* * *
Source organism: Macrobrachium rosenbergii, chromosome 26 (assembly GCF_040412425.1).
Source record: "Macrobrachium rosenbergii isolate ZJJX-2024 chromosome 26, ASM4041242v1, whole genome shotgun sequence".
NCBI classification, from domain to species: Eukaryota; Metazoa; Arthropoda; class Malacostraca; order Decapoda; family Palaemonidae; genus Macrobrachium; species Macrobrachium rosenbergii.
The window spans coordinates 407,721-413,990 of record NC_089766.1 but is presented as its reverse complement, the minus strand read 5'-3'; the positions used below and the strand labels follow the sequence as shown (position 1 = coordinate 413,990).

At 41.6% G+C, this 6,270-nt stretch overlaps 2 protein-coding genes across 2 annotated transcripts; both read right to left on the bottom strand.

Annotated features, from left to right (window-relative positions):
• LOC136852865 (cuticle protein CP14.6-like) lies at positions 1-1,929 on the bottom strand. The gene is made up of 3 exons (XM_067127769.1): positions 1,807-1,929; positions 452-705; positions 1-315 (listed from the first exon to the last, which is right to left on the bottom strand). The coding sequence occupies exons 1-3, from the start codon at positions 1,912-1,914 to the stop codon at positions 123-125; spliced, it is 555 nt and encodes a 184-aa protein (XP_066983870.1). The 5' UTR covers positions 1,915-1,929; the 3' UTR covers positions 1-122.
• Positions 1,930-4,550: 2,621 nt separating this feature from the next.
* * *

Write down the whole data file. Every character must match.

Source organism: Macrobrachium rosenbergii, chromosome 26 (assembly GCF_040412425.1).
Source record: "Macrobrachium rosenbergii isolate ZJJX-2024 chromosome 26, ASM4041242v1, whole genome shotgun sequence".
NCBI classification, from domain to species: Eukaryota; Metazoa; Arthropoda; class Malacostraca; order Decapoda; family Palaemonidae; genus Macrobrachium; species Macrobrachium rosenbergii.
The window spans coordinates 407,721-413,990 of record NC_089766.1 but is presented as its reverse complement, the minus strand read 5'-3'; the positions used below and the strand labels follow the sequence as shown (position 1 = coordinate 413,990).

At 41.6% G+C, this 6,270-nt stretch overlaps 2 protein-coding genes across 2 annotated transcripts; both read right to left on the bottom strand.

Annotated features, from left to right (window-relative positions):
• LOC136852865 (cuticle protein CP14.6-like) lies at positions 1-1,929 on the bottom strand. The gene is made up of 3 exons (XM_067127769.1): positions 1,807-1,929; positions 452-705; positions 1-315 (listed from the first exon to the last, which is right to left on the bottom strand). The coding sequence occupies exons 1-3, from the start codon at positions 1,912-1,914 to the stop codon at positions 123-125; spliced, it is 555 nt and encodes a 184-aa protein (XP_066983870.1). The 5' UTR covers positions 1,915-1,929; the 3' UTR covers positions 1-122.
• Positions 1,930-4,550: 2,621 nt separating this feature from the next.